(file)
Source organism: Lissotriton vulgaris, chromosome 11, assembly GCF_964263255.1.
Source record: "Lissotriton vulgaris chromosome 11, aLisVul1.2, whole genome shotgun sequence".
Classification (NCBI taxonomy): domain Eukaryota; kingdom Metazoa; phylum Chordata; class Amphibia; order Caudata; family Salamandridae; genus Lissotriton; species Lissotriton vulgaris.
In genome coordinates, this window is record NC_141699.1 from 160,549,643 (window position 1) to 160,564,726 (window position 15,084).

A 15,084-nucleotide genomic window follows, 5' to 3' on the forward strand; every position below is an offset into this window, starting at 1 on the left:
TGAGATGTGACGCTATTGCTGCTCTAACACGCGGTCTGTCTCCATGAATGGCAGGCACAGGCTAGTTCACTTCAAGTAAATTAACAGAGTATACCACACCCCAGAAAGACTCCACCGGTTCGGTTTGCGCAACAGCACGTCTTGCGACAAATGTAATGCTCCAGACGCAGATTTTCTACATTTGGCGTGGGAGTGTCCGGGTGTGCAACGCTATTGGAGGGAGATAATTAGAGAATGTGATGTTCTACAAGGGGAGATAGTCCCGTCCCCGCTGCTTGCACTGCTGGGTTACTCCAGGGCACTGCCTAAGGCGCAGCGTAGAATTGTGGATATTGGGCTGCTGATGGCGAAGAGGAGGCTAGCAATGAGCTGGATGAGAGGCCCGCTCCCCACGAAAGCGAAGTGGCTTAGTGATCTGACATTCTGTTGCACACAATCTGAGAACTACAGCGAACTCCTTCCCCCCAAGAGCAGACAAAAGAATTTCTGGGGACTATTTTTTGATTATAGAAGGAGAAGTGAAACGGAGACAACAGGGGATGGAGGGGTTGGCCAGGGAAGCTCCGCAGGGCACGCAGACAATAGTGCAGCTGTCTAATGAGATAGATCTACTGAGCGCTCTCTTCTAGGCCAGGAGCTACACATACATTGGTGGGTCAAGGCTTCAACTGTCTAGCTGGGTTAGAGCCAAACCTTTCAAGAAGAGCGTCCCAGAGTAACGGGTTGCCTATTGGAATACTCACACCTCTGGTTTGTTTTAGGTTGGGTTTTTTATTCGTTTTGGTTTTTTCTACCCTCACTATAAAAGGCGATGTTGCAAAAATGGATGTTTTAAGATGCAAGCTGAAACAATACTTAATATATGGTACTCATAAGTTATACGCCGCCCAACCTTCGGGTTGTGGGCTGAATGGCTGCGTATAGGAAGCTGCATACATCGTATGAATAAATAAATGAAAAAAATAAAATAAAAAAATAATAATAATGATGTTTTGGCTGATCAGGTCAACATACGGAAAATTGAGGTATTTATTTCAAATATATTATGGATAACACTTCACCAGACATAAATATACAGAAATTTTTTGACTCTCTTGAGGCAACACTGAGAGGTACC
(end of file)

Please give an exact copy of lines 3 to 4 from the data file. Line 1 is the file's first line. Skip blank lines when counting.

Classification (NCBI taxonomy): domain Eukaryota; kingdom Metazoa; phylum Chordata; class Amphibia; order Caudata; family Salamandridae; genus Lissotriton; species Lissotriton vulgaris.
In genome coordinates, this window is record NC_141699.1 from 160,549,643 (window position 1) to 160,564,726 (window position 15,084).